– if that is the case, you have a slow ship an and unarmed helo, not very useful.
    It is a ship specifically designed for no/low threat areas
    – those do not exist, and if they do, what do you need an exocet for?
    the missile issue
    – if you want to complain that LCS has no real missile, lets note that Harpoon can be containerized, already operational in STANFLEX modules, so don’t complain that LCS doesn’t have a missile when we haven’t proven or demonstrated a wish for it. There are a whole bunch of tangential arguments here about Harpoon but we don’t need to go down that rabbit hole.
    it has a 5″ gun
    – I’m unimpressed, it was/is their standard Naval gun so it was the lowest cost to put on the ship. The reality of naval warfare today is that you are either OTH with missiles, or in close with guns. 5″ guns are sub-optimal for both of those, they are also sub-optimal for NSFS. Not matched to the actual mission.
    Civilian standards vice Naval
    – LCS began with civilian standards, then was forced to be built to the then new Naval Vessel Rules, causing much of the design/weight/cost problems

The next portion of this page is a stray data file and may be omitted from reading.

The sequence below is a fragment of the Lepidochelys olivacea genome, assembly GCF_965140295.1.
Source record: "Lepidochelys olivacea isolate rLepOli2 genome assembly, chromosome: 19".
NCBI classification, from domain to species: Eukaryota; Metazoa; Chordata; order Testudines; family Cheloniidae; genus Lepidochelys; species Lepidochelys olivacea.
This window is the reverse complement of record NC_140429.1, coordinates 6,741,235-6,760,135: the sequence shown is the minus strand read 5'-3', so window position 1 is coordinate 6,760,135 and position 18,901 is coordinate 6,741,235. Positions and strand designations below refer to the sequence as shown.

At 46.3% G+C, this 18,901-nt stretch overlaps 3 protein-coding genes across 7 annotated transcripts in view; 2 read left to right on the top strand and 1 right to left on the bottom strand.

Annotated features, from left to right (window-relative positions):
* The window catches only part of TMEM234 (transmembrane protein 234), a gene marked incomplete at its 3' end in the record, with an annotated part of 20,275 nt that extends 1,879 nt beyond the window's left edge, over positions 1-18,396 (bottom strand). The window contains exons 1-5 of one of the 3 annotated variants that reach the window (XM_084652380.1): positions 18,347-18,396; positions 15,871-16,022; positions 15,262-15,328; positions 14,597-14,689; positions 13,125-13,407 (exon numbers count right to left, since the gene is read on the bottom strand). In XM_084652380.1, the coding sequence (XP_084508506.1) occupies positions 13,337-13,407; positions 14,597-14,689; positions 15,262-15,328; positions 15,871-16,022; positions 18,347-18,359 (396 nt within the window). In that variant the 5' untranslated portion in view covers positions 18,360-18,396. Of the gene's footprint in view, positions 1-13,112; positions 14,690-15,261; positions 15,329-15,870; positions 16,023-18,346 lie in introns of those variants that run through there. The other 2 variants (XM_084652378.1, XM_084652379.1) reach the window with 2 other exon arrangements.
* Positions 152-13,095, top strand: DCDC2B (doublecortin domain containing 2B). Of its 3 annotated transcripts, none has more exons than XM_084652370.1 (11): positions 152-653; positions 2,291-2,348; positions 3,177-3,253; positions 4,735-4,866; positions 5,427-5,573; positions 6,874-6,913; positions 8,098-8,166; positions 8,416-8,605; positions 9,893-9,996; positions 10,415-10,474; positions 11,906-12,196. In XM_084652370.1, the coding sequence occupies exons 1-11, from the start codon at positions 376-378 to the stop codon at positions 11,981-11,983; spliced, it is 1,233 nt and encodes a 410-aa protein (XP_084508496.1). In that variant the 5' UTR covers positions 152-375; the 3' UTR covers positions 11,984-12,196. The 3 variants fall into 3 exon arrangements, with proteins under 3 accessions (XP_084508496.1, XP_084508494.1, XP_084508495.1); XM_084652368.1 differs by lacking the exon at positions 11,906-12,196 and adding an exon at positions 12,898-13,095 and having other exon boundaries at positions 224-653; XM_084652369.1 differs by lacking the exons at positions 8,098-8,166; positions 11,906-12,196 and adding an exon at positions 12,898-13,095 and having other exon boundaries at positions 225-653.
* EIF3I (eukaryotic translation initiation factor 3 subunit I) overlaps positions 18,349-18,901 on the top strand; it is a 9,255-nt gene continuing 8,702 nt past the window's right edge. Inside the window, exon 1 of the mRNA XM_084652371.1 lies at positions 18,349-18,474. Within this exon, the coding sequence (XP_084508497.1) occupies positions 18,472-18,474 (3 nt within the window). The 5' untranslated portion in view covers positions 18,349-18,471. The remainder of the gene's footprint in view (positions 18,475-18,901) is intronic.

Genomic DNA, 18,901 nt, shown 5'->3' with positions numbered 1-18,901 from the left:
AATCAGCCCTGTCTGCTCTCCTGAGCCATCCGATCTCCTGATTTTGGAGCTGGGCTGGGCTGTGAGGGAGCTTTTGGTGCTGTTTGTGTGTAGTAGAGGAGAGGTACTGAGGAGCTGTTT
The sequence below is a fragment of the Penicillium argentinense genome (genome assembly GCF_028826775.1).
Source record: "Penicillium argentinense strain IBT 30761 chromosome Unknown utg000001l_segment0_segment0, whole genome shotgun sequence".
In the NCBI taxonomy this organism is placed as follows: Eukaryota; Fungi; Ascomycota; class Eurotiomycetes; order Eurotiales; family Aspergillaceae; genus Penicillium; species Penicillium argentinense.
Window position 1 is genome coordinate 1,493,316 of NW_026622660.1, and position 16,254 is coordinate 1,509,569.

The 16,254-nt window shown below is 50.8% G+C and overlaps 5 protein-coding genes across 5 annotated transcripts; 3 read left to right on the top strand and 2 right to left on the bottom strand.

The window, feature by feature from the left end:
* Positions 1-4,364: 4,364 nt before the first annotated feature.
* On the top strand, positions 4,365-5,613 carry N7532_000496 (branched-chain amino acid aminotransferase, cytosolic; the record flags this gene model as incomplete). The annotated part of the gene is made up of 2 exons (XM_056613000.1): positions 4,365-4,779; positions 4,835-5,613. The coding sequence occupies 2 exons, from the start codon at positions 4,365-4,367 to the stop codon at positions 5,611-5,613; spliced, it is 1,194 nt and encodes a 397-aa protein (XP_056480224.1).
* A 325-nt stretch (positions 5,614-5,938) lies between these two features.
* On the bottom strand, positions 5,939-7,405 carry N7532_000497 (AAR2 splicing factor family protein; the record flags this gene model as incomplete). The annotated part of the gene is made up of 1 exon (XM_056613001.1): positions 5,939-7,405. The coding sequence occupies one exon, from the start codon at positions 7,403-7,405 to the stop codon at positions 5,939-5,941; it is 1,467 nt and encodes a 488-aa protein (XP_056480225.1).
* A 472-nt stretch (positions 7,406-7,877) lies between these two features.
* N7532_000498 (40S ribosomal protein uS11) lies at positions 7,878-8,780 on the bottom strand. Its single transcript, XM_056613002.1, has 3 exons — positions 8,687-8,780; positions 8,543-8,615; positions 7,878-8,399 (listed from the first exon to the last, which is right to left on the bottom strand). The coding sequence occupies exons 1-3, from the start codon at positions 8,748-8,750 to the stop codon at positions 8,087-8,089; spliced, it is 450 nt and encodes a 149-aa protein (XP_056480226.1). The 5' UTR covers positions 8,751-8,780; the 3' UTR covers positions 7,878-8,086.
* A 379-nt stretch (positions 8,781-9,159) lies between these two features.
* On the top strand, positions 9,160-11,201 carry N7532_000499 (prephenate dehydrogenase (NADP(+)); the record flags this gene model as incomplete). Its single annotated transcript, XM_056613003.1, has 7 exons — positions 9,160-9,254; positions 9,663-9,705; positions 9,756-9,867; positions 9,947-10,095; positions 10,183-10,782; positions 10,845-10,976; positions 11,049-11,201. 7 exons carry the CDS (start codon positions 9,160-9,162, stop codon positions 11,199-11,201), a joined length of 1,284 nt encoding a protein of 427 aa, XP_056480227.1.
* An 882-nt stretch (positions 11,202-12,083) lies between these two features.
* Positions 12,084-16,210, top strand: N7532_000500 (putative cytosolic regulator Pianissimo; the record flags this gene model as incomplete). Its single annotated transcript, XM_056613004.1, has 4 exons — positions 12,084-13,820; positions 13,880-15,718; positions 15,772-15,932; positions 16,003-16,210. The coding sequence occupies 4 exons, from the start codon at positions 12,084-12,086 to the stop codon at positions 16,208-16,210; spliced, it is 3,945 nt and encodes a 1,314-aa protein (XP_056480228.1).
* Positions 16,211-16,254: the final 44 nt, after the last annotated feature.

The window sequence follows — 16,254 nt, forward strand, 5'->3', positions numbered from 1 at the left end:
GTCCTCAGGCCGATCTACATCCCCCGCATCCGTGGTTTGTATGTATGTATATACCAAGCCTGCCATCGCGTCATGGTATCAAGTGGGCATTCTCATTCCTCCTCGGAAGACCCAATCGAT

15. D. E. Reddick permalink
    March 8, 2010 6:36 pm

    WTH,

    Here’s how the Floréal class of “sentry frigate” (“frégate de surveillance”) as represented by FS Nivôse is strikingly different from either of the two USN LCS designs:

    Speed: 20 knots (37 km/h)
    Range: 10000 nautical miles (19,000 km) at 15 knots (28 km/h);
    13000 nautical miles (24,000 km) at 12 knots (22 km/h)

    Neither of the LCS designs has this sort of persistence and endurance while on station. These range capabilities are comparable to those of USN Light (CL) and Heavy (CA) Cruisers of WW-II. So, these frigates are performing the traditional cruiser function of the type known as the “Peace Cruiser.”

    And besides that, while the Floréal class carries only a single light helo – these light frigates (or corvettes, or sloops) are armed with a 100 mm Dual Purpose gun along with two Exocet AShM / SSM missiles. The intended missile armament for the LCS program is the failing NLOS which couldn’t hit a target in four of its last six tests.

    For anti-piracy and anti-smuggling operations FS Nivôse appears to be far more suitable to such requirements than something like the overpriced, over-engined, under-ranged, and under-armed USS Freedom which displaces the mass of a frigate and yet is armed like a Patrol Craft (PC).

  16. WTH permalink
    March 8, 2010 5:33 pm

    Mike Burleson said
    “…Perhaps a large corvette? Anyway, a fine class of ship.